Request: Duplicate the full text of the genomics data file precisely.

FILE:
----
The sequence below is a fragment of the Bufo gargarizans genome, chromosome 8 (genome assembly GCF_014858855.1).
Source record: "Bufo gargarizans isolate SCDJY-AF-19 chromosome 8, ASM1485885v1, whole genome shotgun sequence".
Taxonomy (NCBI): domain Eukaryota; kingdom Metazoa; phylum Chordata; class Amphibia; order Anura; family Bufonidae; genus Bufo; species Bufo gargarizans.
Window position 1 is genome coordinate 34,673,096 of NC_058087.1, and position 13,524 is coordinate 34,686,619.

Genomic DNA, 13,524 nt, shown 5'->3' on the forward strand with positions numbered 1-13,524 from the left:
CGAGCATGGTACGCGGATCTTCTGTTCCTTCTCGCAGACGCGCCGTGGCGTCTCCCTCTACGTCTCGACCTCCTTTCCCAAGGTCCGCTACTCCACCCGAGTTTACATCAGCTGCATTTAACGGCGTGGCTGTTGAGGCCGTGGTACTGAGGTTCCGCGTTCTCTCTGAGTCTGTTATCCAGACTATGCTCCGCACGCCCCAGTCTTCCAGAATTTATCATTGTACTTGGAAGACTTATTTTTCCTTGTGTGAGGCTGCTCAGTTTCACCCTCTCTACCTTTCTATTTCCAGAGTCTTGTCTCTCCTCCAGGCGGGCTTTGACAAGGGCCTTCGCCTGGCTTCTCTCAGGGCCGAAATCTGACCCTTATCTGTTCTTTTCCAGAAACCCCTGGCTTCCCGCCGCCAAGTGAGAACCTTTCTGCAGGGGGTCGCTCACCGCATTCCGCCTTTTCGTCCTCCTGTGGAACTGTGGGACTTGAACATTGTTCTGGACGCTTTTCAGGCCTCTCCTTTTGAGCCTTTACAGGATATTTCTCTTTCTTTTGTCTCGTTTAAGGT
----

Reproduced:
The sequence below is a fragment of the Bufo gargarizans genome, chromosome 8 (genome assembly GCF_014858855.1).
Source record: "Bufo gargarizans isolate SCDJY-AF-19 chromosome 8, ASM1485885v1, whole genome shotgun sequence".
Taxonomy (NCBI): domain Eukaryota; kingdom Metazoa; phylum Chordata; class Amphibia; order Anura; family Bufonidae; genus Bufo; species Bufo gargarizans.
Window position 1 is genome coordinate 34,673,096 of NC_058087.1, and position 13,524 is coordinate 34,686,619.

Genomic DNA, 13,524 nt, shown 5'->3' on the forward strand with positions numbered 1-13,524 from the left:
CGAGCATGGTACGCGGATCTTCTGTTCCTTCTCGCAGACGCGCCGTGGCGTCTCCCTCTACGTCTCGACCTCCTTTCCCAAGGTCCGCTACTCCACCCGAGTTTACATCAGCTGCATTTAACGGCGTGGCTGTTGAGGCCGTGGTACTGAGGTTCCGCGTTCTCTCTGAGTCTGTTATCCAGACTATGCTCCGCACGCCCCAGTCTTCCAGAATTTATCATTGTACTTGGAAGACTTATTTTTCCTTGTGTGAGGCTGCTCAGTTTCACCCTCTCTACCTTTCTATTTCCAGAGTCTTGTCTCTCCTCCAGGCGGGCTTTGACAAGGGCCTTCGCCTGGCTTCTCTCAGGGCCGAAATCTGACCCTTATCTGTTCTTTTCCAGAAACCCCTGGCTTCCCGCCGCCAAGTGAGAACCTTTCTGCAGGGGGTCGCTCACCGCATTCCGCCTTTTCGTCCTCCTGTGGAACTGTGGGACTTGAACATTGTTCTGGACGCTTTTCAGGCCTCTCCTTTTGAGCCTTTACAGGATATTTCTCTTTCTTTTGTCTCGTTTAAGGT